You might think twice about the phrase "cough up a lung" after reading this.
This kind of clot isn't unheard of in patients, but what was unusual was how intact it was.
In other words, the man was rushed to hospital with chronic heart failure and to help his heart, doctors at the University of California - where the man was admitted - connected him to a machine created to maximise blood flow around the body.
The New England Journal of Medicine reports that a 36-year-old man with a lengthy medical history experienced increasing respiratory distress before shocking doctors at the University of California at San Francisco.
More specifically it's a six-inch-wide, unbroken cast of the right bronchial tree, part of the tubular network that distributes air to the lungs.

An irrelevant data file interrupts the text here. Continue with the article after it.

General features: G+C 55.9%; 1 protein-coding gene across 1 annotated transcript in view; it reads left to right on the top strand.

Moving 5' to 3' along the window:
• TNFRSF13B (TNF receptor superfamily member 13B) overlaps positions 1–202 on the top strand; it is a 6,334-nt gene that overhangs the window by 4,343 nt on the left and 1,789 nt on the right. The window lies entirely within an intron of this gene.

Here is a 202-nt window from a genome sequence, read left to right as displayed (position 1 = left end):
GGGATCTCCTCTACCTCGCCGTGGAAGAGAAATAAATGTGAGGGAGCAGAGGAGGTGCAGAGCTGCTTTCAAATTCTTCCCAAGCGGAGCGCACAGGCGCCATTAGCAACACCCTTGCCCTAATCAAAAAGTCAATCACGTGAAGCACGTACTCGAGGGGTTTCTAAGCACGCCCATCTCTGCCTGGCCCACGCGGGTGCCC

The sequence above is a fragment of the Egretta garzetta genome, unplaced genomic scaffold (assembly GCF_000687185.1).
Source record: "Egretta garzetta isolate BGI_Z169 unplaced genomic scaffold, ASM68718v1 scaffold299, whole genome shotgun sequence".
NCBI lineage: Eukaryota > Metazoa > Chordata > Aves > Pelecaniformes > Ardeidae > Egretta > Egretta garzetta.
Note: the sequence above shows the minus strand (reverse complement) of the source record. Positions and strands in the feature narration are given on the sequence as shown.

After previously coughing up other, smaller blood clots, the man let out a big one, and up came this folded-over clot in the exact shape of his right bronchial tree, one of the primary parts of the lung.
Dr Wieselthaler carefully spread out the coughed-up clot, realising it was the ideal shape.
"We were astonished", he said. But because these machines can also increase the risk of blood clots, he was prescribed a blood-thinner medication. "It's a curiosity you can't imagine-I mean, this is very, very, very rare".
Fibrinogen is a type of protein in the blood that works to glue platelets together.
Last week, a hospitalized California man coughed up an intact cast of part of his right lung, a colossal blood clot almost six inches wide.
After coughing up the bronchial tree, doctors immediately intubated him and performed a bronchoscopy, but he later died from heart failure complications ('volume overload and poor cardiac output'), despite the placement of the ventricular assist device.